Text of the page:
While others like to publish a list of books they read in the previous year, here are some to-be-released “idea” books that I may (no promises) get to in 2018. Let me know along the way if you read them as well.
9: Powerful (Patty McCord)
I would love to think I’ll get to this book, by a former Netflix exec, but there’s chance I don’t. I tend to shy away from execs writing primarily about their companies. Call it the Google Complex.
16: Herding Tigers: Be the Leader That Creative People Need (Todd Henry)
Overly cute title aside (not sure creative people are always tigers), I discovered his work as I was just getting started and he’s staying about 8 years ahead of me. I’ve watched a bunch of his keynotes to get a feel for business creativity plays in keynote form.
16: This Idea Is Brilliant: Lost, Overlooked, and Underappreciated Scientific Concepts Everyone Should Know (John Brockman)
“The latest volume in the bestselling series from Edge.org—dubbed “the world’s smartest website” by The Guardian—brings together 206 of the world’s most innovative thinkers to discuss the scientific concepts that everyone should know.” Could be cool, could be dry.
23: Swearing Is Good for You: The Amazing Science of Bad Language (Emma Byrne)
I detest the word “amazing” in titles (I’ll be the judge of what I find amazing), but I’m intersted enough to give this one a chance. Not sure how she’ll get 240 pages out it.
30: The Culture Code (Daniel Coyle)
The author of The Talent Code changes a word and applies his thinking to teams. Audiobook candidate.
6: Thinking in Bets: Making Smarter Decisions When You Don’t Have All the Facts (Annie Duke)
I love everything about this book, from the description referencing Pete Carroll’s decision to pass the ball at the end of Super Bowl XLIX to the author being a former poker champion. Def thinking audio book for this one.
6: Brotopia: Breaking Up the Boys’ Club of Silicon Valley (Emily Chang)
Billed as an expose by a Bloomberg TV journalist, which sounds just a shade on the tabloid side, it’s an interesting subject that hopefully gets a good treatment.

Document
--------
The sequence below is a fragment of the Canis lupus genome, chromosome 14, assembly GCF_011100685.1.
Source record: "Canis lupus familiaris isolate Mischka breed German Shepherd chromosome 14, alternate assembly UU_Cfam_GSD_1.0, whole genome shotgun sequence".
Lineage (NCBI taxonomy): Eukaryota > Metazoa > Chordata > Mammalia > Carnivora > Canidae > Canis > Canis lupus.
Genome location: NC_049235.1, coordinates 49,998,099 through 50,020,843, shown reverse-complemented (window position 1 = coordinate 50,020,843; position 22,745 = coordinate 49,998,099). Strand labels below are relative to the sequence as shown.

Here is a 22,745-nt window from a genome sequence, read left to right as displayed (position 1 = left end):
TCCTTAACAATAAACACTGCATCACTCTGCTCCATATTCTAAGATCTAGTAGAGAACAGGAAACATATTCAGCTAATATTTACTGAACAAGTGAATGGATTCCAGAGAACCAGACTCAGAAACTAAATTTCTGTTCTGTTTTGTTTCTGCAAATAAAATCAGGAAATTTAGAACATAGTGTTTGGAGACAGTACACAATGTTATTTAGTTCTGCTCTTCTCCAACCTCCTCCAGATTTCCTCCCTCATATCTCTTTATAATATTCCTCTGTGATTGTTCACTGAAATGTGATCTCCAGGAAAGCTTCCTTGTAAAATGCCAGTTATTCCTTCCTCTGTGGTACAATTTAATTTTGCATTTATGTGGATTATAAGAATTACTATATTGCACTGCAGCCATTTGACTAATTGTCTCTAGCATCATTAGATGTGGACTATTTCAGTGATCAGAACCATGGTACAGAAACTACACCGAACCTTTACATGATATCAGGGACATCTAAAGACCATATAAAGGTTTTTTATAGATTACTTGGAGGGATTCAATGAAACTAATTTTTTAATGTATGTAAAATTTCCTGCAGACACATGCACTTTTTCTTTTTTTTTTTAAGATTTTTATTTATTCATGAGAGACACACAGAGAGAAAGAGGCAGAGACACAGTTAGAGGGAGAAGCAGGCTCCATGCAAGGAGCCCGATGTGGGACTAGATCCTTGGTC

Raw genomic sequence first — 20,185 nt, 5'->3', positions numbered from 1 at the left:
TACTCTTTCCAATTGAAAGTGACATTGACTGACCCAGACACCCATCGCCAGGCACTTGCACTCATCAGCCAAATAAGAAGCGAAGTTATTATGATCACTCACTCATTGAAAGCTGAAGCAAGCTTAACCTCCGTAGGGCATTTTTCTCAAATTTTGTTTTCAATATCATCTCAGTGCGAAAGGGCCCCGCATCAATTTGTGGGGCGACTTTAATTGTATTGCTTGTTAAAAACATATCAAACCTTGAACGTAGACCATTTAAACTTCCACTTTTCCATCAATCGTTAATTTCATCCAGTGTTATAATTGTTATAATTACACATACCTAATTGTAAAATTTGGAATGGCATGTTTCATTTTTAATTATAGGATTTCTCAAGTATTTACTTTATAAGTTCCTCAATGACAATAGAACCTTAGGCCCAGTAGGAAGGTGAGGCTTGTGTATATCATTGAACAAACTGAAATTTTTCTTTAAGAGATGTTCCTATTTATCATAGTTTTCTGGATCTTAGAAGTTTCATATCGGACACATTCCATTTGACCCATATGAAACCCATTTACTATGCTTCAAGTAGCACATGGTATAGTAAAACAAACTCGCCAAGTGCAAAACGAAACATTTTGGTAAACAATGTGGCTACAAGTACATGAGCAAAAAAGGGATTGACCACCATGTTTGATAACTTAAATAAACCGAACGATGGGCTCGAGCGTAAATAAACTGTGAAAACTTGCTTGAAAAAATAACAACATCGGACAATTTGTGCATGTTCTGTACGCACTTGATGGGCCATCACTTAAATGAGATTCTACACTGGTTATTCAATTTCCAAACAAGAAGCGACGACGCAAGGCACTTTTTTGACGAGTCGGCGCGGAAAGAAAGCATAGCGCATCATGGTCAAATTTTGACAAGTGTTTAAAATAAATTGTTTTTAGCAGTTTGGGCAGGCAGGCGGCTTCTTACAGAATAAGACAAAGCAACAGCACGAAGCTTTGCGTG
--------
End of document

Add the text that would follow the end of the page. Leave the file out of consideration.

13: Cringeworthy: A Theory of Awkwardness (Melissa Dahl)
One of the endorsement quotes is from Adam Grant, my informal mentor (he doesn’t know this), so I’m interested.
13: The Sociopath’s Guide to Getting Ahead: Tips for the Dark Art of Manipulation (PT Elliott)
“A practical satire that holds a funhouse mirror to American business and political culture. It is the first book to call out the new, “scientifically” grounded insights of social psychology for what they are: tips for the dark art of manipulation.” Funny how this and Cringeworthy come out on the same day.
6: 3 Kings: Diddy, Dr. Dre, Jay-Z, and Hip-Hop’s Multibillion-Dollar Rise (Zack O’Malley Greenburg)
“Based on a decade of reporting, and interviews with more than 100 sources”. Even if that’s less than an interview a month, I’m looking forward to it.
20: In Defense of Troublemakers: The Power of Dissent in Life and Business (Charlan Nemeth)
“An eminent psychologist explains why dissent should be cherished, not feared”. The why is good, hope it has some how also.
27: Alive at Work (Dan Cable). I am thinking this book could be kind of boring (I would read a book called Dead at Work). But, it’s trendy to include the word “neuroscience” in your title and one of the examples cited in the book is “How Italian factory workers reduced their anxiety about a new process by playing with Legos”. OK, you got me, I’ll at least thumb through.
No release date
The New Censorship: Inside the Global Battle for Media Freedom (Joel Simon)
Light reading! I’ve always been fascinated my media studies. This is technically a reprint, but I’ve been reading the Columbia Journalism review on and off since I moved to DC in 2000. Will be interesting how my spokesperson training workshops changes after reading this.
I’m sure there will be other along the way, especially since I can’t find any slate for after the first quarter of the year. so check back and I may update this list.